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Top Teep Tips for Thai Boxing

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Top Teep Tips for Thai Boxing

Whether you are a seasoned vet of a thousand smokers, or a fresh to the gym newbie, one of the most important techniques to have in your Muay Thai arsenal is the teep/push kick. Translated from the Thai language, Teep means “foot jab”. It serves many functions both offensively and defensively. Here are some tips and advice on how to use this diverse kick to control the pace of the fight and keep your opponent off balance and force them to play your game. [caption id="" align="aligncenter" width="320"]Samart Teep Samart Payakaroon effectively using the teep to control distance.[/caption]  

Balance Basics

It goes without saying that keeping your balance is important in any combat situation. In order to throw a proper push kick, you must get used to being on one leg and generating enough force to launch the strike against your opponent.  Get used to standing on one leg, raising your knee to your chest as high and tight as possible and hold for as long as you can. Do this for both legs a few times a day.

Target Practice

Teeps are great for keeping your opponent at the end of your reach. Where you choose to place the kick can change depending on different variables. For example, a teep to the solar plexus will push back an opponent moving forward and potentially knock the wind out him temporarily. Use this opportunity to follow up with more devastating strikes.  A teep to the hip or quadriceps will knock an opponent off balance, but with less time to follow up. Use this to set up a quick low kick. Practice placing your teeps at different distances and angles at different parts of the heavy bag to add more weapons at your disposal.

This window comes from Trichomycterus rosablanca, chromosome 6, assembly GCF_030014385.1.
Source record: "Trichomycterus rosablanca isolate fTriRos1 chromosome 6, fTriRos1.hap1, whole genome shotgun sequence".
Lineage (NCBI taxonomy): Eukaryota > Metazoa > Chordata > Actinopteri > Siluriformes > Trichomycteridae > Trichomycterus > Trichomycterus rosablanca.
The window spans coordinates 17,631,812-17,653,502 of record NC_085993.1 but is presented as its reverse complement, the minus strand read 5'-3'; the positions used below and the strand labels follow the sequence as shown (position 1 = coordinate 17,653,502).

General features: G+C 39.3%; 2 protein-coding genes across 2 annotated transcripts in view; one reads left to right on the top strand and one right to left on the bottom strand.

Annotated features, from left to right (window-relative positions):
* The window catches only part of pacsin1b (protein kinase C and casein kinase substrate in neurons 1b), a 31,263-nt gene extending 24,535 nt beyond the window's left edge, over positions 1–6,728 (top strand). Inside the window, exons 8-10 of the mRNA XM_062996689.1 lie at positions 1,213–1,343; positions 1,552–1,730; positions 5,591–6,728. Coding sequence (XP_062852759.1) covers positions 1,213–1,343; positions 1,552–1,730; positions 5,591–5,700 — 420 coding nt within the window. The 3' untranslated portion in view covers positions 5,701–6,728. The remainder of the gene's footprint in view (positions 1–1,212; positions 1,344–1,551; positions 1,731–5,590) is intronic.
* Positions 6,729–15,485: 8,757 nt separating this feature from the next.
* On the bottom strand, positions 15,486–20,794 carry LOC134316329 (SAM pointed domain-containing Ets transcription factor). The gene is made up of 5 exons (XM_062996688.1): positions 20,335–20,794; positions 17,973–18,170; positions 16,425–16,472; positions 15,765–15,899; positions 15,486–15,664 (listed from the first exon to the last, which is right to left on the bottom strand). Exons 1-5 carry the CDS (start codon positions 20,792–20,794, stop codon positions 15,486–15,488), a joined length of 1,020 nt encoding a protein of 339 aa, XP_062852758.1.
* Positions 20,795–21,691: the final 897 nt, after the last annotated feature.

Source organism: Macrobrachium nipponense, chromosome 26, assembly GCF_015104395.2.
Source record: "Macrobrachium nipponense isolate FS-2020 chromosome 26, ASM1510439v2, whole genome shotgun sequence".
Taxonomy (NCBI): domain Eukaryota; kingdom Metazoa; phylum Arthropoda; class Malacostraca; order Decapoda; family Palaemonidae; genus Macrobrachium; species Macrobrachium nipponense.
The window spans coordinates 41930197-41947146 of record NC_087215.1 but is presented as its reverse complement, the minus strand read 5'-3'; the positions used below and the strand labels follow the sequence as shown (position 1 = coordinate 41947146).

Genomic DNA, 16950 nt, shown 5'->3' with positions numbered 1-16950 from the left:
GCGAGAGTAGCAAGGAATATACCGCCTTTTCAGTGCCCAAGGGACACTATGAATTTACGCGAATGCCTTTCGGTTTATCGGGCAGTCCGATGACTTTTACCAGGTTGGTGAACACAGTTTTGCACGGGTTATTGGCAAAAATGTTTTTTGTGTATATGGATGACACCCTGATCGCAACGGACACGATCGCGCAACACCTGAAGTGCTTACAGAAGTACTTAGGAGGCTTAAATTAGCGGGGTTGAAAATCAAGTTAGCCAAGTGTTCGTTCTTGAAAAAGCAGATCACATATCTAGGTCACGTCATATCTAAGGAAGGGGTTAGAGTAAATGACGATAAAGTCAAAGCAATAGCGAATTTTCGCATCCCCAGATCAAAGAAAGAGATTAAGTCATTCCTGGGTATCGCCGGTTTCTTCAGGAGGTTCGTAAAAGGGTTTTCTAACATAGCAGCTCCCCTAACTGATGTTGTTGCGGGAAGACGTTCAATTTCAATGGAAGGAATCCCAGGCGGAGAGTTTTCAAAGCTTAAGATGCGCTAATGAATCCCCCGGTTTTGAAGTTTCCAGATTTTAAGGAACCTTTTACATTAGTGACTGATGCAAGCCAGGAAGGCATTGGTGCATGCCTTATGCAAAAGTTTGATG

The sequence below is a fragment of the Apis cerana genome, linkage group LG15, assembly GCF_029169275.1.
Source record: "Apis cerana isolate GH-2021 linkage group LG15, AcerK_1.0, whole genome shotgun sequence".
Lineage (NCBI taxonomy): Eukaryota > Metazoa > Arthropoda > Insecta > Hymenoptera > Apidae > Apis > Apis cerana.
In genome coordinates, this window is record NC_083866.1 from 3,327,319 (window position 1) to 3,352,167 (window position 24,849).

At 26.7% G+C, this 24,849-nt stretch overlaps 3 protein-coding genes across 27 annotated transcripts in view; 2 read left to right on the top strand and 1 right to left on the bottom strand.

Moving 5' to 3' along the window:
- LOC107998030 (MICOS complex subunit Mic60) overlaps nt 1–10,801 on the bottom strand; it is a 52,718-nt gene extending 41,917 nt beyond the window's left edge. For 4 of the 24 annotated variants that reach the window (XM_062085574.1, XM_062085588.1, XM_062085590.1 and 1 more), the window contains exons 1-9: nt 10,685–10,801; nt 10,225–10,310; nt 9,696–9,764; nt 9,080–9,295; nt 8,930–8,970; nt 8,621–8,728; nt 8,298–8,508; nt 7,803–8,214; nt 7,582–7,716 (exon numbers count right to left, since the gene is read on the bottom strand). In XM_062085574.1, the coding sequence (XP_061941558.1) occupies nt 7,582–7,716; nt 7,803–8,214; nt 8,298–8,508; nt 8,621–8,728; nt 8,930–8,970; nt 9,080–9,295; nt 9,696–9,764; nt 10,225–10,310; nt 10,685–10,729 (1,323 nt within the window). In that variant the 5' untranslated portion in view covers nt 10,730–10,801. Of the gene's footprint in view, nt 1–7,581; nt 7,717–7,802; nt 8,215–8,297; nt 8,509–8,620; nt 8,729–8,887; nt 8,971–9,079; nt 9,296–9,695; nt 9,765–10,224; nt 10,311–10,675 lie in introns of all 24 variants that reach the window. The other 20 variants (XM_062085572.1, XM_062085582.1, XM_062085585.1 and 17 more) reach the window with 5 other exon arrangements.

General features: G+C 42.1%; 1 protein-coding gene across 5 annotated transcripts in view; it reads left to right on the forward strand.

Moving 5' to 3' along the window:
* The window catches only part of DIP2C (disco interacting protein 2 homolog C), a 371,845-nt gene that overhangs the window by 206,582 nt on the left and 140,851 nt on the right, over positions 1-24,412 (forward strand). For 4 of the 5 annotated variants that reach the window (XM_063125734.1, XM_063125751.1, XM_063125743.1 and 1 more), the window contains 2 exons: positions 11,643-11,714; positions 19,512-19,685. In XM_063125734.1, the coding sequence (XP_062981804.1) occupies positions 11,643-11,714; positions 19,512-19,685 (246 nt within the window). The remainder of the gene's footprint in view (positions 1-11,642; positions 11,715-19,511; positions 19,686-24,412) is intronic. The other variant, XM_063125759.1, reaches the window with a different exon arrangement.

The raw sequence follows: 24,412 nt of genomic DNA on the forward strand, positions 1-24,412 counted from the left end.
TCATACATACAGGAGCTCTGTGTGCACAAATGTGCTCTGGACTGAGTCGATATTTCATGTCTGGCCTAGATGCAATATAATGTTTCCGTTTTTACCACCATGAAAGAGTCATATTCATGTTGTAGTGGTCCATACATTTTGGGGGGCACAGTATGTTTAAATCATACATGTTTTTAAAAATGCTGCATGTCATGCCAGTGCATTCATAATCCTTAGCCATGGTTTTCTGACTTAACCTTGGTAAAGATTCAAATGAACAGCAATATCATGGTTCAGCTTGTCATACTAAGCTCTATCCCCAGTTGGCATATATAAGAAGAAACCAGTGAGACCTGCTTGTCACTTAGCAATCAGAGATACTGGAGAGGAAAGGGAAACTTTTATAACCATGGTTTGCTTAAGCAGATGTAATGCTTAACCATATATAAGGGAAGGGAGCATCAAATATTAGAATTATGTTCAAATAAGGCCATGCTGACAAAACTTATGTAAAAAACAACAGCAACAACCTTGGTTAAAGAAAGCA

Choose Your Stance Wisely

Timing is everything. This is true for every punch, elbow, knee, and kick. And how you are standing determines how quickly you can throw your teep most effectively.  Be aware of how your weight is distributed in your fight stance. If you are heavy on your front foot, it is going to take longer to shift your hips and distribute your weight onto your back foot to throw the kick. Consider using the stronger rear foot push kick from this stance. Make sure to set it up properly. The foot jab is best thrown from the traditional thai boxing stance with the foot raised onto the ball of the lead foot or “bouncing”. This takes the least time to throw it up offensively or defensively. Practicing and utilizing different stances for different fight scenarios can improve your technique and speed and keep from being predictable.

Do Squats. Get Stronger

Building strong leg muscles is obviously important for more powerful kicks. Being able to get your leg up, and explosively attack your opponent with enough force to knock them off balance is easier when you have a strong base and a strong leg push. That’s why your coaches make you do so many squats. Body weight squats or barbell squats are great for developing a strong posterior chain. Jumping squats, box jumps, and lunges are great for training explosive power.

You’ve Been Set Up

Just as the straight jab is used to set up combinations for boxing, the foot jab is used offensively to set up combinations in the art of eight limbs. There are many follow up techniques that can be chained off of one successful teep. Practice as many as you can to be ready when opportunity knocks.

Don’t Get Caught

A teep is generally faster and more difficult to catch than a regular Muay Thai round kick. Usually, trying to catch it will open your opponent up for more powerful techniques like an overhand right. But if your opponent does catch your teep as it’s thrown, use the caught foot to continue to push your opponent backward or off balance. That’s where having great balance and a strong base comes in handy.  Use your opponent’s distracted hands to your advantage and get up close and personal by pulling yourself towards them with your leg and catch them in a clinch. From there you unleash your close quarters fighting and make them pay.  

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